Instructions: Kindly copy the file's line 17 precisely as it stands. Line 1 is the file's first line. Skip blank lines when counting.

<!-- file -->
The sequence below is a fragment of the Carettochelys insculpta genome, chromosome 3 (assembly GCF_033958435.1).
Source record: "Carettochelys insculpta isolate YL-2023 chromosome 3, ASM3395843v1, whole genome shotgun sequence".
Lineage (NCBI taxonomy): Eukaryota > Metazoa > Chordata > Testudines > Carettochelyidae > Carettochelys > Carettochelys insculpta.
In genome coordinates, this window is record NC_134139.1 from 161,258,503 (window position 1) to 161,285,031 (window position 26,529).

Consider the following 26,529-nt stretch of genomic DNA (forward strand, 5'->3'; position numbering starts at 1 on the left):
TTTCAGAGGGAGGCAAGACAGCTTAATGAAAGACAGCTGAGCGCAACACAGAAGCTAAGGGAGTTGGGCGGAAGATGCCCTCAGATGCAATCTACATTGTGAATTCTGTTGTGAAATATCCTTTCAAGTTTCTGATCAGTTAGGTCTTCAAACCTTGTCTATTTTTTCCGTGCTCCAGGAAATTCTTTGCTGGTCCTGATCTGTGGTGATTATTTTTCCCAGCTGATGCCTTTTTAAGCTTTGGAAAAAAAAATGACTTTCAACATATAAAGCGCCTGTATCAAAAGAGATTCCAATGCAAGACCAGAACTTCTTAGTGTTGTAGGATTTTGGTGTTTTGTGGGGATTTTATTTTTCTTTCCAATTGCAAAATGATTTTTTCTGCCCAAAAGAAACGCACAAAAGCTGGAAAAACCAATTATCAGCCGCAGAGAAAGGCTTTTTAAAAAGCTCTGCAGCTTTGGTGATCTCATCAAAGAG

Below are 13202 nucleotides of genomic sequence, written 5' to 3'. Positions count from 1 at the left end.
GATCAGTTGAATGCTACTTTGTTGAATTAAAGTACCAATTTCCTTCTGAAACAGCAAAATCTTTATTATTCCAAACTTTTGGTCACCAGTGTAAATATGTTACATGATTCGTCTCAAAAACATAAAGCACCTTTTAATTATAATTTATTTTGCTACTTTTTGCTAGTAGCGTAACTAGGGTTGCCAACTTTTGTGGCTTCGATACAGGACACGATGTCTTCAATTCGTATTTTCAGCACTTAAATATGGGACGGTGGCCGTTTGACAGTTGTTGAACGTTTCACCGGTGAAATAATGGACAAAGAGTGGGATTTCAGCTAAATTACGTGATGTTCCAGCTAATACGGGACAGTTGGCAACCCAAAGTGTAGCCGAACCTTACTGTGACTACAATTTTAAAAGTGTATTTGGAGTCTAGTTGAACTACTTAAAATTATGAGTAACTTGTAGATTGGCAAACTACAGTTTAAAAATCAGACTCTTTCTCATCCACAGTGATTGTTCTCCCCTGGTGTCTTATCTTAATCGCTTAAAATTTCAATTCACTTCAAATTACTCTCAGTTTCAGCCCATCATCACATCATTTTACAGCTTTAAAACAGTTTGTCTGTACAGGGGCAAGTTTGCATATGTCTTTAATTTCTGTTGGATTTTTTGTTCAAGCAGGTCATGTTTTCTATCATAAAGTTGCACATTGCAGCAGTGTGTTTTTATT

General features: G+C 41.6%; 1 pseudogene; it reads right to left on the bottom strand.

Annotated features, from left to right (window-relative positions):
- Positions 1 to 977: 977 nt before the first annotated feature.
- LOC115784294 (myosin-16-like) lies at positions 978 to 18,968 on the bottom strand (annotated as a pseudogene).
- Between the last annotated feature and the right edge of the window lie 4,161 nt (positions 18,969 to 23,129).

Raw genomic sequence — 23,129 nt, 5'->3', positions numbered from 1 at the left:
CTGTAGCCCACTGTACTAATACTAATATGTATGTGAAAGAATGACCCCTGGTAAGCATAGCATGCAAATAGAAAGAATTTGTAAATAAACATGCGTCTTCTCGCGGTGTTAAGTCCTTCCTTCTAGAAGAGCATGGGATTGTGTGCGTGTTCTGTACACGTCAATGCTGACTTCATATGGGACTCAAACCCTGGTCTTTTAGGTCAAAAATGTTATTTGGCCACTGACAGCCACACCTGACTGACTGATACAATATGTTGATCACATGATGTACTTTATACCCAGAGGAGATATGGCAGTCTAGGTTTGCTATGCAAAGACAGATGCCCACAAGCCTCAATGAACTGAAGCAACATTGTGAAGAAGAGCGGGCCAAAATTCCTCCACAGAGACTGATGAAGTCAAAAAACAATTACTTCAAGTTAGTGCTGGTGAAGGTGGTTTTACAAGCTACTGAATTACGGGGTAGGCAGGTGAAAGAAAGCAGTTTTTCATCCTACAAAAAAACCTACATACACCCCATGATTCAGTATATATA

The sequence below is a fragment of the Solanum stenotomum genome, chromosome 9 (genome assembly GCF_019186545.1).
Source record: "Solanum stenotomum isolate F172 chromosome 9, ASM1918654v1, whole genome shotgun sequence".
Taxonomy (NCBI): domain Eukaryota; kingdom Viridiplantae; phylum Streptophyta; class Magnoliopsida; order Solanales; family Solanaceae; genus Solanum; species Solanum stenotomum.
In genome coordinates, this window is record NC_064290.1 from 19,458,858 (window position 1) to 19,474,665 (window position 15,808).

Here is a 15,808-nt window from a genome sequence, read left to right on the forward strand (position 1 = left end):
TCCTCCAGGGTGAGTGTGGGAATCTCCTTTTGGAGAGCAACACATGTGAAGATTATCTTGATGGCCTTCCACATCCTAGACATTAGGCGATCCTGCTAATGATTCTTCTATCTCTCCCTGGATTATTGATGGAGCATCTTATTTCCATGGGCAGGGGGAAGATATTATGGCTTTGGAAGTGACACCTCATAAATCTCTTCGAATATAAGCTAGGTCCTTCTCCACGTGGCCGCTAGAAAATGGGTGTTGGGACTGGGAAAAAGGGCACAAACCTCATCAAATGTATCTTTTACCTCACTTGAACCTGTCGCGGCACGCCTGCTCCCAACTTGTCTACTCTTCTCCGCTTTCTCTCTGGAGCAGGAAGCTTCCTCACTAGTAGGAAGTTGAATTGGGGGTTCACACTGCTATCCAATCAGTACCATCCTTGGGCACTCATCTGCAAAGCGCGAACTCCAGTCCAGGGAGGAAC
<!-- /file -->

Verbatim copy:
Source record: "Solanum stenotomum isolate F172 chromosome 9, ASM1918654v1, whole genome shotgun sequence".